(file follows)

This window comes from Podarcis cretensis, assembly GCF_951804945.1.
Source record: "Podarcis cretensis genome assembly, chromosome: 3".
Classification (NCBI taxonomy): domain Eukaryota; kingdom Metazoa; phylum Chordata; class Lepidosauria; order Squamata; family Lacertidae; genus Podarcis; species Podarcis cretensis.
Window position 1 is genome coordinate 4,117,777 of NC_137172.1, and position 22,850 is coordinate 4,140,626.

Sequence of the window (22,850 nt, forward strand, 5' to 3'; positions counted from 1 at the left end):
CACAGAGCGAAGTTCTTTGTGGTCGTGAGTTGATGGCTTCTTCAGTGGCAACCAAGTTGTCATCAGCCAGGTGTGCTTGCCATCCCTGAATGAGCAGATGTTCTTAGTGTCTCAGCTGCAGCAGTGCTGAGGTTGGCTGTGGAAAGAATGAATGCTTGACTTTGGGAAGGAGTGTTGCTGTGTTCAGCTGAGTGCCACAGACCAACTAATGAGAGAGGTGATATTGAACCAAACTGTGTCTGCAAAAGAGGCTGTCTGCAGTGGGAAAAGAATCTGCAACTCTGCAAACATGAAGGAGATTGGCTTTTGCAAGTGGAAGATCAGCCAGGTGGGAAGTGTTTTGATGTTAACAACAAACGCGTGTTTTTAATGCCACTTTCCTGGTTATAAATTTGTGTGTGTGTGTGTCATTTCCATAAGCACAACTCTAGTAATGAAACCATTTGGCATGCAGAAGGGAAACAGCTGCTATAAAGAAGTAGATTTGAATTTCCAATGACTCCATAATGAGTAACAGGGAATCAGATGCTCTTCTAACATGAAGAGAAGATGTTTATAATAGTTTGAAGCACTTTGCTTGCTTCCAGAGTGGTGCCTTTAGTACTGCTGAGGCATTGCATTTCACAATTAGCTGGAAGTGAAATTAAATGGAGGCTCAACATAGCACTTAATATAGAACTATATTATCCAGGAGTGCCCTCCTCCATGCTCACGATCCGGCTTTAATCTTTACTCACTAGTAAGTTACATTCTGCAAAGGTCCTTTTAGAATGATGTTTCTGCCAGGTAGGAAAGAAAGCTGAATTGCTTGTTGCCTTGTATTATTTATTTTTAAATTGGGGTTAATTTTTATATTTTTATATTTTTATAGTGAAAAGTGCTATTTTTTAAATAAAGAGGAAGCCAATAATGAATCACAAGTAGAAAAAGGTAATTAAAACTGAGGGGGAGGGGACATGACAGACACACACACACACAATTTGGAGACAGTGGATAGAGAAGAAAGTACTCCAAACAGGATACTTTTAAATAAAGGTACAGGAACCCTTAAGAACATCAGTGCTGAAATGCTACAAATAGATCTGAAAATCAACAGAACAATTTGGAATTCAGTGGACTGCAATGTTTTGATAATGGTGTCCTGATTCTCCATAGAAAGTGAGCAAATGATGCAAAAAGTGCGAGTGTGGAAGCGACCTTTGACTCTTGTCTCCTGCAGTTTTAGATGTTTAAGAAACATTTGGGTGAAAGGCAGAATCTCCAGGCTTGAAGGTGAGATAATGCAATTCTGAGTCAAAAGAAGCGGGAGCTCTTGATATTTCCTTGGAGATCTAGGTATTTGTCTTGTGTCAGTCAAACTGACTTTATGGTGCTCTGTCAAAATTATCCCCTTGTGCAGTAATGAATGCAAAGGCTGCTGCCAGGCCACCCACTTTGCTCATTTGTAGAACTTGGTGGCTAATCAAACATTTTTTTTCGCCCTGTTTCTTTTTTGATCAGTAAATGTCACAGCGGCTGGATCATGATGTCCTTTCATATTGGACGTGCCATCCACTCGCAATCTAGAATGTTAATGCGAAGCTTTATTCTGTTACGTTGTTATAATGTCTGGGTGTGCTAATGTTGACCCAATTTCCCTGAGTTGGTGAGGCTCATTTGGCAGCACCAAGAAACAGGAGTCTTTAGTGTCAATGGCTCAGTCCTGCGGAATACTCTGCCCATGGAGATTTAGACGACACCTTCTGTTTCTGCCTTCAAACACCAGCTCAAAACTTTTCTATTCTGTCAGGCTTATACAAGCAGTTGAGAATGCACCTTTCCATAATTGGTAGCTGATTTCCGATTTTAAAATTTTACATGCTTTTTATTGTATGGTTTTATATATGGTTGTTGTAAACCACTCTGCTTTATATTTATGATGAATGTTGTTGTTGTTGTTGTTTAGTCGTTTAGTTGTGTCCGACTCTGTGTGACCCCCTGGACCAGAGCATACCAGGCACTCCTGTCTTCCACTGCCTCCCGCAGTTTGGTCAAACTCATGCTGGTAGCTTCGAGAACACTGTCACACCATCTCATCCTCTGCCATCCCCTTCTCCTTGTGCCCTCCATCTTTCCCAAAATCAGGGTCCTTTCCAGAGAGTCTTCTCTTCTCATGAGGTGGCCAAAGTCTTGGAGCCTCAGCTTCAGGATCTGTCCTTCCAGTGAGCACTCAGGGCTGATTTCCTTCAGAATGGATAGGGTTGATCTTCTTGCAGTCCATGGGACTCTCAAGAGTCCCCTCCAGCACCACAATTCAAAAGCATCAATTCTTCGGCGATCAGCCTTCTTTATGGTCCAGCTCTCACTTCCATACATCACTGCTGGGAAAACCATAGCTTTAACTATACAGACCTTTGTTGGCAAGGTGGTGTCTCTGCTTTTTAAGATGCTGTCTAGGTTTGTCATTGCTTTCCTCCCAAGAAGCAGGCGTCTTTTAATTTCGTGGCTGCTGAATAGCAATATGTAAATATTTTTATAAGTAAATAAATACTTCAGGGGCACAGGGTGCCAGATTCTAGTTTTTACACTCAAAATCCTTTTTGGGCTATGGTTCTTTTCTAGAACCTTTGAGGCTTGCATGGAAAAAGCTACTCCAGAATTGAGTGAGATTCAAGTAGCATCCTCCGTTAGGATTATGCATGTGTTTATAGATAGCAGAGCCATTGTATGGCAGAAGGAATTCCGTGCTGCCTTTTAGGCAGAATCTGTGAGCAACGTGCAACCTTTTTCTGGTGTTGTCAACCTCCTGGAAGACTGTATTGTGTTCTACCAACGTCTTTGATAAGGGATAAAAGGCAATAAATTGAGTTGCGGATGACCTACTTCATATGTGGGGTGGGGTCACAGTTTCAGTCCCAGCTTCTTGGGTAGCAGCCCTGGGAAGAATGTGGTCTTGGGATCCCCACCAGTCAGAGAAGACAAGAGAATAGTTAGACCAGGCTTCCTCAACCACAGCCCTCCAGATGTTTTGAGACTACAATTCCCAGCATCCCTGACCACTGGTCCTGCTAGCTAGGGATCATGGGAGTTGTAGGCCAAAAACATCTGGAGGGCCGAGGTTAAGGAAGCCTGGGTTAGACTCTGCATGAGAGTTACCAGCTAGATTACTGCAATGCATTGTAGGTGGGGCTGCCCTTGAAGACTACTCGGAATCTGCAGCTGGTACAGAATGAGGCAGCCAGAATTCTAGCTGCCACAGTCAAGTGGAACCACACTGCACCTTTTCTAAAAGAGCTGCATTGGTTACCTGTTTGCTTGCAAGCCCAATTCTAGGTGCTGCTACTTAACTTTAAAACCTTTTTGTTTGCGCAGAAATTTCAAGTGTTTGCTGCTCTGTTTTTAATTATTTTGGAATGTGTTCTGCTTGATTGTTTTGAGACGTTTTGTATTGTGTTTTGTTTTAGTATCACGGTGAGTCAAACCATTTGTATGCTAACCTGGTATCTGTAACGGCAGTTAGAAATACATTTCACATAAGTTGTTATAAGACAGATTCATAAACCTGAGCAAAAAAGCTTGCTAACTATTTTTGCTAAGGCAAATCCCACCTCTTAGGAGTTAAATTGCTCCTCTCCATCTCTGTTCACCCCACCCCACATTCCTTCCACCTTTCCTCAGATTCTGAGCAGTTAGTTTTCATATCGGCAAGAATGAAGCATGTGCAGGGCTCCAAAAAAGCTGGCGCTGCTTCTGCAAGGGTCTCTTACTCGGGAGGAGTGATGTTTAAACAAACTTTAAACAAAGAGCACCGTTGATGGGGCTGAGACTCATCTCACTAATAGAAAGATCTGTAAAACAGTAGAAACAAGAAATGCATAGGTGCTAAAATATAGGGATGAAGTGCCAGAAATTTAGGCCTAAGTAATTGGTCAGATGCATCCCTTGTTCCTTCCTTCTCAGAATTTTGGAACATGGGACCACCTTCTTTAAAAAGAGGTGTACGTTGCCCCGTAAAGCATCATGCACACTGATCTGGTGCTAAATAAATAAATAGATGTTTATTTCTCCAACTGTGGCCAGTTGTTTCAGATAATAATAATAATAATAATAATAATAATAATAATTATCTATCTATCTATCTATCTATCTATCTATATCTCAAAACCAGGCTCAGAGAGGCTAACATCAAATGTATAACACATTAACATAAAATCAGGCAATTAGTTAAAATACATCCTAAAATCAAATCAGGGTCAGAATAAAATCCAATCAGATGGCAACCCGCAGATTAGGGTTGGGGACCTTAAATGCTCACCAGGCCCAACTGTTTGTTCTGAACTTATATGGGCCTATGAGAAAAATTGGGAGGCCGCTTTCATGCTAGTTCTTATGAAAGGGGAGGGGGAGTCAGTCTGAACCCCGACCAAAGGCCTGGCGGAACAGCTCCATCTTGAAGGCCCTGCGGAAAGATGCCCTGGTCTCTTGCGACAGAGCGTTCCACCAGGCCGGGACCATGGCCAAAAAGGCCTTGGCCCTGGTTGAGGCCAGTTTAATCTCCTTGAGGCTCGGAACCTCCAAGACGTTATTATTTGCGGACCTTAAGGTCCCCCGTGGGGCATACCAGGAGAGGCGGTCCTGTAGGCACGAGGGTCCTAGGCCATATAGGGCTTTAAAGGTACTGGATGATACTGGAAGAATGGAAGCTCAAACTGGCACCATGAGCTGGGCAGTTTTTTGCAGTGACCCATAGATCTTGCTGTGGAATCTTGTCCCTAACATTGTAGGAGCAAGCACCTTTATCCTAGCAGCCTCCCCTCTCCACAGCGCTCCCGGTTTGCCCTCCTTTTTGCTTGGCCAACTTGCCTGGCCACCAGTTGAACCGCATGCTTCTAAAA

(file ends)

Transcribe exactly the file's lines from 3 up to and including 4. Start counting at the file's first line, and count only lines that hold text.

Classification (NCBI taxonomy): domain Eukaryota; kingdom Metazoa; phylum Chordata; class Lepidosauria; order Squamata; family Lacertidae; genus Podarcis; species Podarcis cretensis.
Window position 1 is genome coordinate 4,117,777 of NC_137172.1, and position 22,850 is coordinate 4,140,626.